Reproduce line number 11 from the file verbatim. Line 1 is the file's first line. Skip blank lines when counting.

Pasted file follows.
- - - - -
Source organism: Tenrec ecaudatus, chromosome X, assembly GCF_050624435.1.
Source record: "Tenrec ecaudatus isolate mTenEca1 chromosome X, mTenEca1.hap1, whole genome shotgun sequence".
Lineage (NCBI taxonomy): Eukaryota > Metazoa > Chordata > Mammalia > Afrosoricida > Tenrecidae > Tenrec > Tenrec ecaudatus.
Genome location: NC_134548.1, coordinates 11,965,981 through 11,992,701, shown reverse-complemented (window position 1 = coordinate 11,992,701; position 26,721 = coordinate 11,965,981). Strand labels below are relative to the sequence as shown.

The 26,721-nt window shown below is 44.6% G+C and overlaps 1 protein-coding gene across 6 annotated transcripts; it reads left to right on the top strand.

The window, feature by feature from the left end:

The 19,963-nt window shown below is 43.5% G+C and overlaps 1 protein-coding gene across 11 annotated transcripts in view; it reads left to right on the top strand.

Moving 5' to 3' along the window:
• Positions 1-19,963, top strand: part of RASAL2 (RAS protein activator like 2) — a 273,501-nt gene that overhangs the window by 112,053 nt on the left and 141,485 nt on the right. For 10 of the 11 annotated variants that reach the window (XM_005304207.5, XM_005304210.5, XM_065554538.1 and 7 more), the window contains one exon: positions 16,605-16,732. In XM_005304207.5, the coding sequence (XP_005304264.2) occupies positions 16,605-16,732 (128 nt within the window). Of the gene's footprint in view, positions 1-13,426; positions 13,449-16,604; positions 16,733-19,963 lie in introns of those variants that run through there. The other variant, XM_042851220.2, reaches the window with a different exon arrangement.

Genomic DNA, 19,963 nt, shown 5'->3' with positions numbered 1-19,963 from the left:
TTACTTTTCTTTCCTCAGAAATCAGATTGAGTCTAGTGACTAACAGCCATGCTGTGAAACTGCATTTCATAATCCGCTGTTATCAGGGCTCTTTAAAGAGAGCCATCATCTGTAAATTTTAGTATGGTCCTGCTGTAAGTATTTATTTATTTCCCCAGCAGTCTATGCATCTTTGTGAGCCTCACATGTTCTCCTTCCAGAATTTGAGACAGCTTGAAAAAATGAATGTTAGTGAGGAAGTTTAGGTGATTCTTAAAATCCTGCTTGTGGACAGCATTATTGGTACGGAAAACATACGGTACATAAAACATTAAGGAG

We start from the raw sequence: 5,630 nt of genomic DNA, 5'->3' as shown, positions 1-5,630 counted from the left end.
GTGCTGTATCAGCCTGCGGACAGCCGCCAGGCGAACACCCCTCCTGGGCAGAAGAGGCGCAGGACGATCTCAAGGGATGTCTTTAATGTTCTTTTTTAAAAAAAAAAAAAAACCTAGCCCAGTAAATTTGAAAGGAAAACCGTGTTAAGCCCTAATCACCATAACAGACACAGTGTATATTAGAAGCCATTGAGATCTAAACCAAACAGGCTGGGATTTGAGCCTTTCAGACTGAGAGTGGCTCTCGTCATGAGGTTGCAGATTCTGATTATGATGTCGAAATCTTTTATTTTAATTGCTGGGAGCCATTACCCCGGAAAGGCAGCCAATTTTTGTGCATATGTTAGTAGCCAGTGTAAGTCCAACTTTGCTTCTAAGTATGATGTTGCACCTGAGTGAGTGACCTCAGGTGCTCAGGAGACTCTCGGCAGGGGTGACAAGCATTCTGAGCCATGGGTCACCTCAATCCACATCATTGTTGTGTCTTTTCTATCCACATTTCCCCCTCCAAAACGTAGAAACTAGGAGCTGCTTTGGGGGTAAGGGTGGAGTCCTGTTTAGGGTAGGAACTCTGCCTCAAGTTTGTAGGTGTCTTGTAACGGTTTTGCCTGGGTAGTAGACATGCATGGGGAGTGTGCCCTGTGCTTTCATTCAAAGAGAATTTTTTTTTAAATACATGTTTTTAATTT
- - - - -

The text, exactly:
TTACTTTTCTTTCCTCAGAAATCAGATTGAGTCTAGTGACTAACAGCCATGCTGTGAAACTGCATTTCATAATCCGCTGTTATCAGGGCTCTTTAAAGAGAGCCATCATCTGTAAATTTTAGTATGGTCCTGCTGTAAGTATTTATTTATTTCCCCAGCAGTCTATGCATCTTTGTGAGCCTCACATGTTCTCCTTCCAGAATTTGAGACAGCTTGAAAAAATGAATGTTAGTGAGGAAGTTTAGGTGATTCTTAAAATCCTGCTTGTGGACAGCATTATTGGTACGGAAAACATACGGTACATAAAACATTAAGGAG